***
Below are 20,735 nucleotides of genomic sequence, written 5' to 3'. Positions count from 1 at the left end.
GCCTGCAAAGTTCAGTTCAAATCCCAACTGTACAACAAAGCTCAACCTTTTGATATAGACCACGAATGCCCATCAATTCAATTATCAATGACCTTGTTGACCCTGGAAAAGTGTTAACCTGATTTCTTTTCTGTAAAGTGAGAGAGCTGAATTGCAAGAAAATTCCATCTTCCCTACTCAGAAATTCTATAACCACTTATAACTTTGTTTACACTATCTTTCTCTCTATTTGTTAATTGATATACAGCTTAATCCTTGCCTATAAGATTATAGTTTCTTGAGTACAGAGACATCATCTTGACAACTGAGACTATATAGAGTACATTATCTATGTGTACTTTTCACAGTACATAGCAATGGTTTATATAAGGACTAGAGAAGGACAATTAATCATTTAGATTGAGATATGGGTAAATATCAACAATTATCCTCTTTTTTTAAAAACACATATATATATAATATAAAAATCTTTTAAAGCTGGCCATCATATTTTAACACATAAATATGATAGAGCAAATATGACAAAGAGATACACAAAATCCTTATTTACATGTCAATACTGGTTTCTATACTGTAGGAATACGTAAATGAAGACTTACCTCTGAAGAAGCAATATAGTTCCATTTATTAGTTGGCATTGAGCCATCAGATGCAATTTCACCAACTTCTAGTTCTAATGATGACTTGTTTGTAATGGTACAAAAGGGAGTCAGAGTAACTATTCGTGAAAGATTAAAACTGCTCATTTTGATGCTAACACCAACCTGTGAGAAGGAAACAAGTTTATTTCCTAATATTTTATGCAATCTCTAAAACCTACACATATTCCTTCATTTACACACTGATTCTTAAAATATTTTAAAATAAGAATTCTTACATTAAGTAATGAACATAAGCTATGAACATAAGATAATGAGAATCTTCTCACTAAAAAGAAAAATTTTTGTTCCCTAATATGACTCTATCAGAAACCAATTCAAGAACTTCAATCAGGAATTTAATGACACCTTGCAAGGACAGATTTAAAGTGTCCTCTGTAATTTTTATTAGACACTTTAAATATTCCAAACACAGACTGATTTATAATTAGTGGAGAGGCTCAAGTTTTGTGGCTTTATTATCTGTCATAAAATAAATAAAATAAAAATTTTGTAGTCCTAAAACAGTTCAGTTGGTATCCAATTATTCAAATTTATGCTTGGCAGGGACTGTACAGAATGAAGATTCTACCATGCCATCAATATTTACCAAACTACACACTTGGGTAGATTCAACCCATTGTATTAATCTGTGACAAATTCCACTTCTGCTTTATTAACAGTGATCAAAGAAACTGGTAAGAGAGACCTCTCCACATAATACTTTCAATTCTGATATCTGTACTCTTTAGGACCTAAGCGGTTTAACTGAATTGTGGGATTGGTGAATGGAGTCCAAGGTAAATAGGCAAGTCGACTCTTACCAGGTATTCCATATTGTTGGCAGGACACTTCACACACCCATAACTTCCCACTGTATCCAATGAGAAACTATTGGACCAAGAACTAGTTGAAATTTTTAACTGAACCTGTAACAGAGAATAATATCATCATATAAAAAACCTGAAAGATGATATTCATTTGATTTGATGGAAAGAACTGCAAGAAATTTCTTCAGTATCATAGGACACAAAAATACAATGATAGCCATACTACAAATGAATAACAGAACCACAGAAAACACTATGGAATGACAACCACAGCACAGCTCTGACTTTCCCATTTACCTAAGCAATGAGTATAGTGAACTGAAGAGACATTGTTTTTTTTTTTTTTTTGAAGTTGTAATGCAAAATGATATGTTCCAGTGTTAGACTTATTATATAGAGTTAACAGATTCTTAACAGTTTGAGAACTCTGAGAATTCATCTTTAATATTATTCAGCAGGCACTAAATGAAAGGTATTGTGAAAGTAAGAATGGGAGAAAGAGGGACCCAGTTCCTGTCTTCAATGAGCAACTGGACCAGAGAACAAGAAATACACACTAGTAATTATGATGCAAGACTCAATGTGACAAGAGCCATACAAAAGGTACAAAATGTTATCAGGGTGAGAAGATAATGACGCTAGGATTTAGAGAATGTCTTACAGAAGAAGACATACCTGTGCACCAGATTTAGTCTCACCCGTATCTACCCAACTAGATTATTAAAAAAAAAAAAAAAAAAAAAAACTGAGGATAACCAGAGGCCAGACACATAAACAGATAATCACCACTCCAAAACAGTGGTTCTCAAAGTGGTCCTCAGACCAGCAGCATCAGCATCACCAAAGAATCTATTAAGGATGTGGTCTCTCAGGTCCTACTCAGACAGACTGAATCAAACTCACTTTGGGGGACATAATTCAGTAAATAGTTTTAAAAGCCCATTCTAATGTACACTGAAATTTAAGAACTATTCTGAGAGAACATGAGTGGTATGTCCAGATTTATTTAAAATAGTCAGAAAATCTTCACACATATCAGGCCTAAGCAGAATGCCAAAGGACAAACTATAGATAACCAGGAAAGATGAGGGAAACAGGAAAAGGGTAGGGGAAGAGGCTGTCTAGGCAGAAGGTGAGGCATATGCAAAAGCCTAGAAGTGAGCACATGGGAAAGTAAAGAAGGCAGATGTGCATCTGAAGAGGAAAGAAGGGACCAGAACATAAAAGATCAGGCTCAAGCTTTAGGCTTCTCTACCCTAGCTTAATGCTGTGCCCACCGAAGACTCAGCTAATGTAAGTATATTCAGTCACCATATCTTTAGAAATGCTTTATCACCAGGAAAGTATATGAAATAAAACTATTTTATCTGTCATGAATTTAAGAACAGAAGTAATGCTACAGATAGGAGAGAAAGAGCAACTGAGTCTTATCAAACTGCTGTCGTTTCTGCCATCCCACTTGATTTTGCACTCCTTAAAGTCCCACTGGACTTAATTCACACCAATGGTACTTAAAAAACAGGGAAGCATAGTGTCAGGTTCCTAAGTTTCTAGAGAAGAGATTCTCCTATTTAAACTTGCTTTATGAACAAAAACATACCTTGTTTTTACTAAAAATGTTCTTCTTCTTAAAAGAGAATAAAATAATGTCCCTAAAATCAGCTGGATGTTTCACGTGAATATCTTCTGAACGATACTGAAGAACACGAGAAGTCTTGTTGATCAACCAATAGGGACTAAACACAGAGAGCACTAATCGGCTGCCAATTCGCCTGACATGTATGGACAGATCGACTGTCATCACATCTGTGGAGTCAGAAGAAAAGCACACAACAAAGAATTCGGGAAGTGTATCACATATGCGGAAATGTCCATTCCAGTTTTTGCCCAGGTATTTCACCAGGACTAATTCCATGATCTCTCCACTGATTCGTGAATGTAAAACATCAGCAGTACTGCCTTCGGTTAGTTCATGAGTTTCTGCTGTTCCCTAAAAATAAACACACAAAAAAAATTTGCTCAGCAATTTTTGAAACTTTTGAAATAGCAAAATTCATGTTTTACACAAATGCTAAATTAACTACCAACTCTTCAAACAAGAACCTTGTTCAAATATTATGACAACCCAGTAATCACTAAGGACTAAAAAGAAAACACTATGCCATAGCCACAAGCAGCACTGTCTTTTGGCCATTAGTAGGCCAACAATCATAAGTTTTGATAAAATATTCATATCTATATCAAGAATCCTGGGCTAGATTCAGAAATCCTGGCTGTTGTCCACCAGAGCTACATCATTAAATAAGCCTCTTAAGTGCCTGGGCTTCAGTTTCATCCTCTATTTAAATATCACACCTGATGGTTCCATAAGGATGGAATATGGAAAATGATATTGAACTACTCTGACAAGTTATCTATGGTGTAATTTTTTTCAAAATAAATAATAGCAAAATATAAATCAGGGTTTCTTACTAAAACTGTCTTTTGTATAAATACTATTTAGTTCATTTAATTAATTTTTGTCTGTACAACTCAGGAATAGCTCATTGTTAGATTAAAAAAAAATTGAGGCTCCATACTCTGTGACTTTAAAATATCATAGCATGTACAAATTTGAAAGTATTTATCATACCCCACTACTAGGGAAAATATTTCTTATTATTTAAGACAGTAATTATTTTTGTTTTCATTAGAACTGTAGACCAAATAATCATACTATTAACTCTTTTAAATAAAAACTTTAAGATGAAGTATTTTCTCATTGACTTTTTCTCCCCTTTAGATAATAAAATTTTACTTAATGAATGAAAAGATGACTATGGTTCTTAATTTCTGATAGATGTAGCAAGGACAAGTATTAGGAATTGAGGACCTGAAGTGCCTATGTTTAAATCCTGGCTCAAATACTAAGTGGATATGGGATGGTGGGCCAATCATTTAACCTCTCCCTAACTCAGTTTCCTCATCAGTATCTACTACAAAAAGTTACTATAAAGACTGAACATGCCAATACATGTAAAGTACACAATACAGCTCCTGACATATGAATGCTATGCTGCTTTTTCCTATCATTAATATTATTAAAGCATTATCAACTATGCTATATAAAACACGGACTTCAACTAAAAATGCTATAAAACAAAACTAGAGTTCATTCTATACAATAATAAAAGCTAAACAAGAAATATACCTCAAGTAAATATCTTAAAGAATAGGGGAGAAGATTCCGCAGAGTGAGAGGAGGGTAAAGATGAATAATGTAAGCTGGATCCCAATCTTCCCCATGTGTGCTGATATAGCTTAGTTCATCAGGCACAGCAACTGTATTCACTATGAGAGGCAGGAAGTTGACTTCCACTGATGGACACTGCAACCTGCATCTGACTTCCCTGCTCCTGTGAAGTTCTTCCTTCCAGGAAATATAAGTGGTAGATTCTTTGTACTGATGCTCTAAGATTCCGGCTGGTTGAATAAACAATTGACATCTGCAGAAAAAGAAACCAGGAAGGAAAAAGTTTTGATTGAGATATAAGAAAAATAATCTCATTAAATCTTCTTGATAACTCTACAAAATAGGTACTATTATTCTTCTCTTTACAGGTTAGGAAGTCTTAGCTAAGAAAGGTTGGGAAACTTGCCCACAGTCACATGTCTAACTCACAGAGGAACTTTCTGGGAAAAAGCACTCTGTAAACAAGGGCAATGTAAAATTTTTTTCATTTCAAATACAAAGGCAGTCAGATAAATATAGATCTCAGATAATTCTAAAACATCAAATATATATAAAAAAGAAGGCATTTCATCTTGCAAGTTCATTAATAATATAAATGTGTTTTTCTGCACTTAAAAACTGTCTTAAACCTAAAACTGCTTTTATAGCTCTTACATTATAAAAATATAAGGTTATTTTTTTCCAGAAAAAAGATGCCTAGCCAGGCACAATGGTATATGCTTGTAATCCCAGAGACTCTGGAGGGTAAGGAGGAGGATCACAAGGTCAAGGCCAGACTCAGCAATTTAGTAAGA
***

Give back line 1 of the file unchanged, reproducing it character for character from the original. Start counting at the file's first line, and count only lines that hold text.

Below are 20,735 nucleotides of genomic sequence, written 5' to 3'. Positions count from 1 at the left end.